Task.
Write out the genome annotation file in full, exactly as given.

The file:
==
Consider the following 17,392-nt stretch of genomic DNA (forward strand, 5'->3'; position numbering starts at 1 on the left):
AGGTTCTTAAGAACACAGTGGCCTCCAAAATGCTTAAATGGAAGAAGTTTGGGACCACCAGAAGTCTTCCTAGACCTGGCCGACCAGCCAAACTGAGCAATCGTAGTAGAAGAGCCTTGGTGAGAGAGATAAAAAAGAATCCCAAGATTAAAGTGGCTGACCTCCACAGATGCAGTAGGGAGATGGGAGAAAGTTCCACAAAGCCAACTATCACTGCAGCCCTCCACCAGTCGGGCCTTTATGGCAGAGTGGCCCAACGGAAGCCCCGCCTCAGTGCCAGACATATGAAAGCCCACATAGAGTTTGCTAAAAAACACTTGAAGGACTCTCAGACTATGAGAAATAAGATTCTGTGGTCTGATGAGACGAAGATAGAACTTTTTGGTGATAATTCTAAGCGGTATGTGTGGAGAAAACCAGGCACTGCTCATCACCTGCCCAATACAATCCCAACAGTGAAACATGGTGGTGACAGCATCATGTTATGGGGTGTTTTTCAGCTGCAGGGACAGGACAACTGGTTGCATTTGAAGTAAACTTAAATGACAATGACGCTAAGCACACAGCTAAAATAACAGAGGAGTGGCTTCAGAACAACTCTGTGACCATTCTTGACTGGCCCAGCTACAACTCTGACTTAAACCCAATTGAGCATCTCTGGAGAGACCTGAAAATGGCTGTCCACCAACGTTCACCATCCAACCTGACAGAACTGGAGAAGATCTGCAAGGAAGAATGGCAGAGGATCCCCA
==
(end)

Consider the following 17,392-nt stretch of genomic DNA (forward strand, 5'->3'; position numbering starts at 1 on the left):
AGGTTCTTAAGAACACAGTGGCCTCCAAAATGCTTAAATGGAAGAAGTTTGGGACCACCAGAAGTCTTCCTAGACCTGGCCGACCAGCCAAACTGAGCAATCGTAGTAGAAGAGCCTTGGTGAGAGAGATAAAAAAGAATCCCAAGATTAAAGTGGCTGACCTCCACAGATGCAGTAGGGAGATGGGAGAAAGTTCCACAAAGCCAACTATCACTGCAGCCCTCCACCAGTCGGGCCTTTATGGCAGAGTGGCCCAACGGAAGCCCCGCCTCAGTGCCAGACATATGAAAGCCCACATAGAGTTTGCTAAAAAACACTTGAAGGACTCTCAGACTATGAGAAATAAGATTCTGTGGTCTGATGAGACGAAGATAGAACTTTTTGGTGATAATTCTAAGCGGTATGTGTGGAGAAAACCAGGCACTGCTCATCACCTGCCCAATACAATCCCAACAGTGAAACATGGTGGTGACAGCATCATGTTATGGGGTGTTTTTCAGCTGCAGGGACAGGACAACTGGTTGCATTTGAAGTAAACTTAAATGACAATGACGCTAAGCACACAGCTAAAATAACAGAGGAGTGGCTTCAGAACAACTCTGTGACCATTCTTGACTGGCCCAGCTACAACTCTGACTTAAACCCAATTGAGCATCTCTGGAGAGACCTGAAAATGGCTGTCCACCAACGTTCACCATCCAACCTGACAGAACTGGAGAAGATCTGCAAGGAAGAATGGCAGAGGATCCCCA